The simple answer is "because there is no need to". In the past the congress had much less power, limited to only those powers given by the constitution. The rest was up to the states.
This is still the case, but since the 1930s and 1940s the power of the federal government expanded greatly after a series of Supreme Court rulings, mostly related to the Interstate Commerce clause in the constitution which has since been widely used (and according to some, abused) to pass a wide variety of laws that would have been impossible before.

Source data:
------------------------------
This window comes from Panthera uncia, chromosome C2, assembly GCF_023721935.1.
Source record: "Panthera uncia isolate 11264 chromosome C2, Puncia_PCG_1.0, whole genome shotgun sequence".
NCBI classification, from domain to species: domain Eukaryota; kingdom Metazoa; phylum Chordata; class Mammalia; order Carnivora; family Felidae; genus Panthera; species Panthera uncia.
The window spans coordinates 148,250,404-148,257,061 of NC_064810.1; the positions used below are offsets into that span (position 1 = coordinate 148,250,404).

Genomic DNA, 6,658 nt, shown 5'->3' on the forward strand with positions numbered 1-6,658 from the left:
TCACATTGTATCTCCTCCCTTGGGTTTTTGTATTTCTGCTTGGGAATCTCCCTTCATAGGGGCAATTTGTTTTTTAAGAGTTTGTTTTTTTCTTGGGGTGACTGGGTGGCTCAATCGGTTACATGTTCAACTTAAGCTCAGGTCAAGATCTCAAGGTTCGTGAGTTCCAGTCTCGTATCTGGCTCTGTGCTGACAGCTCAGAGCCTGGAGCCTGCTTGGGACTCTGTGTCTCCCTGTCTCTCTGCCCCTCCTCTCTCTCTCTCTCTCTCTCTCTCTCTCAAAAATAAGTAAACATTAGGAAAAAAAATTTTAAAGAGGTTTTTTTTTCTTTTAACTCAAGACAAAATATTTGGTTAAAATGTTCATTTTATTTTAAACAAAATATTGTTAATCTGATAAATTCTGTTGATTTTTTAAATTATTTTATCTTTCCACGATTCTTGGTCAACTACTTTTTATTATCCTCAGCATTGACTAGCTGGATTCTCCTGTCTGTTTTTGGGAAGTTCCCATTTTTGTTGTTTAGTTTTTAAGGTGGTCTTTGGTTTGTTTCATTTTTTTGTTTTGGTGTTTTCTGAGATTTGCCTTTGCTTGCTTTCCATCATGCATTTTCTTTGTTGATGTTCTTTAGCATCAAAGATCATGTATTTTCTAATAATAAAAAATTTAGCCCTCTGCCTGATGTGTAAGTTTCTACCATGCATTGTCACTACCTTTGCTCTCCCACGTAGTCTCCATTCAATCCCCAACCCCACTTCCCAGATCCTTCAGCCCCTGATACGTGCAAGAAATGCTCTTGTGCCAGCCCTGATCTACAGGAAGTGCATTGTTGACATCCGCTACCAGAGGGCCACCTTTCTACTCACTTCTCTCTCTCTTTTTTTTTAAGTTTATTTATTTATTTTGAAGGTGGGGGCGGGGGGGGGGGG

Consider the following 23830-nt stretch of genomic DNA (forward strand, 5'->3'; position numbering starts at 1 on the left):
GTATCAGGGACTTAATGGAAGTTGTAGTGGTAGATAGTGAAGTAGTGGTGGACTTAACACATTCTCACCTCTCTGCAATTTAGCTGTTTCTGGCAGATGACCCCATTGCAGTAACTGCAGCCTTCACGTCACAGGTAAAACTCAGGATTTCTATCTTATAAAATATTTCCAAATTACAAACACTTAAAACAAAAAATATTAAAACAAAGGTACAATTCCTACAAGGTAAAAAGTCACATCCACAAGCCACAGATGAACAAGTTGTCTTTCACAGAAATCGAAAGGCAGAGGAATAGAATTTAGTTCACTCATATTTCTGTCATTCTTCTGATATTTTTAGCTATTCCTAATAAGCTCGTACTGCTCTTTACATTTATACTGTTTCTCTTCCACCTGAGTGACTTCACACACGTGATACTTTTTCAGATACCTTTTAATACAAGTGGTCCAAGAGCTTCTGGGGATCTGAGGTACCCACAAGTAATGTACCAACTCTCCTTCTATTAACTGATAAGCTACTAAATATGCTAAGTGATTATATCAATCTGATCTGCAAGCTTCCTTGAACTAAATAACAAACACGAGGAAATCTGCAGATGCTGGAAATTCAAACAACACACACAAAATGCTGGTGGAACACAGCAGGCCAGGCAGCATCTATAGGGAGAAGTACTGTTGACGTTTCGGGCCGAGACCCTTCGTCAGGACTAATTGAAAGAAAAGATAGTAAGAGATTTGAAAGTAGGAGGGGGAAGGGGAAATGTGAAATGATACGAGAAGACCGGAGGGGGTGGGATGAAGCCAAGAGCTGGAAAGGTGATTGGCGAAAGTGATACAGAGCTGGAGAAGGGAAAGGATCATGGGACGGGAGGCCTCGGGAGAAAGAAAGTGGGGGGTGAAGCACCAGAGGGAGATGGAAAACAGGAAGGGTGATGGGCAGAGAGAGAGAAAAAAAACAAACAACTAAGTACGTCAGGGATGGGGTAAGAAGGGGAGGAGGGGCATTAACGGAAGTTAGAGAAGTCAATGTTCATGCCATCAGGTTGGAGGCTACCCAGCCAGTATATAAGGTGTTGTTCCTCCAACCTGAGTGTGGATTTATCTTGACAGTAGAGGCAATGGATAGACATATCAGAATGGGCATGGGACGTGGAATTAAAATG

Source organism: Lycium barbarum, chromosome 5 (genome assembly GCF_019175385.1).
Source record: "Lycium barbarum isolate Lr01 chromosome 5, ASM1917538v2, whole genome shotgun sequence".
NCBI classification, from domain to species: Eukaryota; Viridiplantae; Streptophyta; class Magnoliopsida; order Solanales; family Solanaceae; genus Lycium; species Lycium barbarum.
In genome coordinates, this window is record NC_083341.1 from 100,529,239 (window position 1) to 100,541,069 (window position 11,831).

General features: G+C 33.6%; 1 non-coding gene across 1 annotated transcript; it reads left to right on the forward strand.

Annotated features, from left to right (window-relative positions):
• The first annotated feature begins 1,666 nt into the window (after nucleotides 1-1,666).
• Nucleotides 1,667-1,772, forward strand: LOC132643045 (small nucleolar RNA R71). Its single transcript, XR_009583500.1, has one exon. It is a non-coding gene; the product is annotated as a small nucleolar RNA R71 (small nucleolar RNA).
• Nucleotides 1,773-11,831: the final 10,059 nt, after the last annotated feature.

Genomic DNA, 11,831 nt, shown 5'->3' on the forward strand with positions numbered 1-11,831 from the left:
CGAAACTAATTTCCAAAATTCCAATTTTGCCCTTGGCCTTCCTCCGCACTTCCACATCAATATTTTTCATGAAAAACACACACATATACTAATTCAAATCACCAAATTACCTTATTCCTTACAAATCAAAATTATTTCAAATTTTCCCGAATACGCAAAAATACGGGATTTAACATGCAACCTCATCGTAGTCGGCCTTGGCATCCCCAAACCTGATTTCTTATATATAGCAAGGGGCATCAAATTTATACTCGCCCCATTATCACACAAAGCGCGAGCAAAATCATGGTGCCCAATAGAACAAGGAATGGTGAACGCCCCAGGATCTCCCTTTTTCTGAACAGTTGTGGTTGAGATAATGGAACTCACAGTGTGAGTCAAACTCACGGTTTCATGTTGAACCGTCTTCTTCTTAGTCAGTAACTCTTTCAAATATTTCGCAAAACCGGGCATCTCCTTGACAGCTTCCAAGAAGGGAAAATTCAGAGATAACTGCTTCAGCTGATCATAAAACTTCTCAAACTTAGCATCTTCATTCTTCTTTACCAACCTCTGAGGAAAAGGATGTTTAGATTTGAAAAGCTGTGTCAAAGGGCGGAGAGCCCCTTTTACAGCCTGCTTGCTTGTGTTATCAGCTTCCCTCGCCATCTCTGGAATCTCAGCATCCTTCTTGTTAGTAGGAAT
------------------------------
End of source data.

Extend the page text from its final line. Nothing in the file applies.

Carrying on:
This is why a constitutional amendment was needed to prohibit alcohol in 1919. See Why was the prohibition of intoxicating liquor enacted through a constitutional amendment? for more information.
Besides, all the truly "important bits" such as universal suffrage or Presidential succession have been done already. Some might argue that the U.S. political system still needs a lot of changing/fixing, which is why amendments are still being proposed all the time, but few are as acute as, say, allowing women to vote.
In addition, current levels of polarisation make it difficult to actually pass anything.